CISLAC urges Buhari to appoint more women in government
The executive director, Auwal Musa, said this in Akure on Sunday while commemorating the International Women’s Day (IWD), noting the achievements by women the world over.
According to Musa, Nigeria is doing itself disservice by excluding women in its political and socio-economic development, despite their large number.
To further buttress CISLAC’s interest in promoting women, he said the organisation was hosting a side event, ‘Promoting Social Protection for African Women’ in New York on March 15, 2019, to discuss issues affecting women’s development in Africa.
In the area of education, he noted that women have also had their fair share of discrimination, as girls’ school enrolment in the North East and North West remain below 20 and 25 per cent respectively, according to World Bank report.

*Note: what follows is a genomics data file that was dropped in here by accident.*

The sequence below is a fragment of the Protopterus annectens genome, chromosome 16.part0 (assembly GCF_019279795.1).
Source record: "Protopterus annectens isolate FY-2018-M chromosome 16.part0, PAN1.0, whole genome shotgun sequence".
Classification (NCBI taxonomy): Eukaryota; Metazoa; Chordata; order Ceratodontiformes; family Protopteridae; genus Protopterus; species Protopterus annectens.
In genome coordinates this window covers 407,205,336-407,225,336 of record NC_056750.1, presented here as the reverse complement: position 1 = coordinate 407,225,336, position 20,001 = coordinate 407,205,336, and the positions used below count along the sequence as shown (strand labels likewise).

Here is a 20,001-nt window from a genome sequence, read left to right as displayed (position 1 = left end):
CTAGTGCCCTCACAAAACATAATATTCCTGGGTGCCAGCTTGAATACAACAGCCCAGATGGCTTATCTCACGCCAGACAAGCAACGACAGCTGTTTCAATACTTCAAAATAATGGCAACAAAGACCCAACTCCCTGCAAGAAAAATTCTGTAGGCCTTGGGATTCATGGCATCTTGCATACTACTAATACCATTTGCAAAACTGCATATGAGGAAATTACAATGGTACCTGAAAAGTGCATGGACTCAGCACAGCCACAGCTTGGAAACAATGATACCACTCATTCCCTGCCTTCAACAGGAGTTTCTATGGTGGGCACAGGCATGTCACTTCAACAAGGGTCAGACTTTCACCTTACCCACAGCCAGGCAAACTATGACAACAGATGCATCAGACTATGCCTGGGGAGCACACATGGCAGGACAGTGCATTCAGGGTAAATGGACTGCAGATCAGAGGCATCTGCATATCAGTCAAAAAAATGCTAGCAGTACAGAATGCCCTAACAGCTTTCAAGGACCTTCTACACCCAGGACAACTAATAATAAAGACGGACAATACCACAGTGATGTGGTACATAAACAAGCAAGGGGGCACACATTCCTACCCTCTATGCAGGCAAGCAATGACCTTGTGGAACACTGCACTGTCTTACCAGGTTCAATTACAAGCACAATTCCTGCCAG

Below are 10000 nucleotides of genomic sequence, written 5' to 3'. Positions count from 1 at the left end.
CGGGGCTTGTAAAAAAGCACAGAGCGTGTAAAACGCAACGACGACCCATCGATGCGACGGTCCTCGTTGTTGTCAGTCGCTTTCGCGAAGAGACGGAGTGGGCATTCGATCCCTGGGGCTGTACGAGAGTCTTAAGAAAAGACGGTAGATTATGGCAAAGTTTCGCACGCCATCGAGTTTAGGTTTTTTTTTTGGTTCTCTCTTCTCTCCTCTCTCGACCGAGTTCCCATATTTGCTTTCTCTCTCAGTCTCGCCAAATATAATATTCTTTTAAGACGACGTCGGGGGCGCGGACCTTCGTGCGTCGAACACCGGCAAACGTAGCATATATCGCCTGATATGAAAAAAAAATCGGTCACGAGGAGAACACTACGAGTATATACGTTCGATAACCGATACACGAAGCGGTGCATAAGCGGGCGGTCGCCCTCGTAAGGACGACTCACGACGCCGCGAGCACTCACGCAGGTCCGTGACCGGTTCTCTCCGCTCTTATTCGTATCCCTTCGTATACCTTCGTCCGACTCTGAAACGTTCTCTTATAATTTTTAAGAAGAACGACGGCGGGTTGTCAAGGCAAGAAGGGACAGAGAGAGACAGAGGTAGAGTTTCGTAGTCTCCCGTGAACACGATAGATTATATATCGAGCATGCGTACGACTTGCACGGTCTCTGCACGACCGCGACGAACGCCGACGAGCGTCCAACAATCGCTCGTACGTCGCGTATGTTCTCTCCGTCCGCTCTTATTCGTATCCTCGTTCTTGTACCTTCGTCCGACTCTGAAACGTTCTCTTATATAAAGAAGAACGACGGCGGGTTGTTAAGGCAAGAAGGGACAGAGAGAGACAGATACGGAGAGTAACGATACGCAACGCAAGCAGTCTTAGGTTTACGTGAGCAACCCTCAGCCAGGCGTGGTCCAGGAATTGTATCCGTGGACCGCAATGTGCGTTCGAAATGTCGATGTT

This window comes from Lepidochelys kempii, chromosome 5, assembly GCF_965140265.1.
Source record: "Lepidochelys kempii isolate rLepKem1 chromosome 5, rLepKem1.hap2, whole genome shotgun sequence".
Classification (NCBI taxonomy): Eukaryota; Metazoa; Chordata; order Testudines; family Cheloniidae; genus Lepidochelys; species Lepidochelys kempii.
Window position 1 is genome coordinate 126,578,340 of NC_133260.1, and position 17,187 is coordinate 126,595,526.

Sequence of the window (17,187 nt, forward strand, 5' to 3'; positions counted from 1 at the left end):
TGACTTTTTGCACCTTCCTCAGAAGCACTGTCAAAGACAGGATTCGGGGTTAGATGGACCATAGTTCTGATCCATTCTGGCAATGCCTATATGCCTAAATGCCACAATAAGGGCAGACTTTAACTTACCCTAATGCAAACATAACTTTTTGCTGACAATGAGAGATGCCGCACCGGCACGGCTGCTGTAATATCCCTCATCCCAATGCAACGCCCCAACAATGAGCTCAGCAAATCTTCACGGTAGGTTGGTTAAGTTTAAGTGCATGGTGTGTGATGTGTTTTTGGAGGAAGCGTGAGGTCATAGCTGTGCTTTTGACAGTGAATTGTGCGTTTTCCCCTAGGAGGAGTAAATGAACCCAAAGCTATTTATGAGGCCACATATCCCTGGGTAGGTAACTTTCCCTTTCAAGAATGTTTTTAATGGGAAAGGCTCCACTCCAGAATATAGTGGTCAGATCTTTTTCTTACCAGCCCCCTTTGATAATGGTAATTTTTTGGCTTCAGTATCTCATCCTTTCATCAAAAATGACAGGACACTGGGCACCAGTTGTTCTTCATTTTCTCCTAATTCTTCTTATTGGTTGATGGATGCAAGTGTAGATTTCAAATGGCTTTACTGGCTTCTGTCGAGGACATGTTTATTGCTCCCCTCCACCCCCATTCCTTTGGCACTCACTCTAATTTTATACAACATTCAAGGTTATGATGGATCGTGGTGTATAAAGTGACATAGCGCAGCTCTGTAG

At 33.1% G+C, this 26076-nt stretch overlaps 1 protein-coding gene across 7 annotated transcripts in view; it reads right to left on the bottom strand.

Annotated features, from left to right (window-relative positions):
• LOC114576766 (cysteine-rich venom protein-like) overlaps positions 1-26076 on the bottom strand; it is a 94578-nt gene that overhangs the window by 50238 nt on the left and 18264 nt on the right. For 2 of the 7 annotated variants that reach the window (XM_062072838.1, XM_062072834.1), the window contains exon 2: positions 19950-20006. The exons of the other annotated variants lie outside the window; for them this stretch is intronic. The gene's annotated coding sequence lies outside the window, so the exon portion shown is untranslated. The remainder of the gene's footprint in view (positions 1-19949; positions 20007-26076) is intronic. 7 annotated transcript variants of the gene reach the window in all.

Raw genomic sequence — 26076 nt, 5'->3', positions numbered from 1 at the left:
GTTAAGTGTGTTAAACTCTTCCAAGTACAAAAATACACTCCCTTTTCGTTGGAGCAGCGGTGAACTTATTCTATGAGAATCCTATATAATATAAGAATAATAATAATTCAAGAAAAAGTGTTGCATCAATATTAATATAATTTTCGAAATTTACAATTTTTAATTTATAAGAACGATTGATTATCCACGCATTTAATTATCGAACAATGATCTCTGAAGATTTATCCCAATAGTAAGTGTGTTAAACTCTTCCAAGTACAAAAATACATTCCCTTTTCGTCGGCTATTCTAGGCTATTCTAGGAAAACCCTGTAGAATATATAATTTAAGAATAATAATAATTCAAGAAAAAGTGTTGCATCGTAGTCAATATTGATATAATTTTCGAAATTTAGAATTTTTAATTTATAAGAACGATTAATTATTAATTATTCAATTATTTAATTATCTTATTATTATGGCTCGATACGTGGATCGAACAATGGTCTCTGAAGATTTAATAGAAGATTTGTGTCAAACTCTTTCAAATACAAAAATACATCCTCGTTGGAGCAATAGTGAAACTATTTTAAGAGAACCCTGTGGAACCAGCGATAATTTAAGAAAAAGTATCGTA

CISLAC also lamented that since the United Nations Convention on the Elimination of all Forms of Discrimination Against Women (CEDAW) was ratified in Nigeria, such bill as the Gender and Equal Opportunity bill, an adaptation of CEDAW, had regularly been thrown out of the assembly.
CISLAC urges government to urgently commence the implementation of Violence Against Persons Prohibition (VAPP) and the amended National Gender Policy.
Similarly, Boundless Hands Africa (BHA) has called for gender balance at all levels of governance.
At an event themed ‘Balance for Better: Think Equal, Build Smart, Innovate for Change’, the group urged women to be focused on their vision and embrace mentorship.
Speaking at the event, the chairman Board of Fellows, Pharmaceutical Society of Nigeria (PSN), Prof. Mbang Femi-Oyewo, called on women to take up more leadership roles, noting an improvement in women’s participation in politics and the need for more.
“Although there has been progress in women in leadership in Nigeria, gender balance is important in all fields.
“A study conducted by the Independent National Electoral Commission (INEC) disclosed that Nigerian women have the lowest representation of 5.9 per cent in the National Assembly when compared to other African countries like South Africa with 43.2 per cent, Uganda with 34.6 per cent, Ethiopia 27.7 per cent and Cameroon with 20.1 per cent.”
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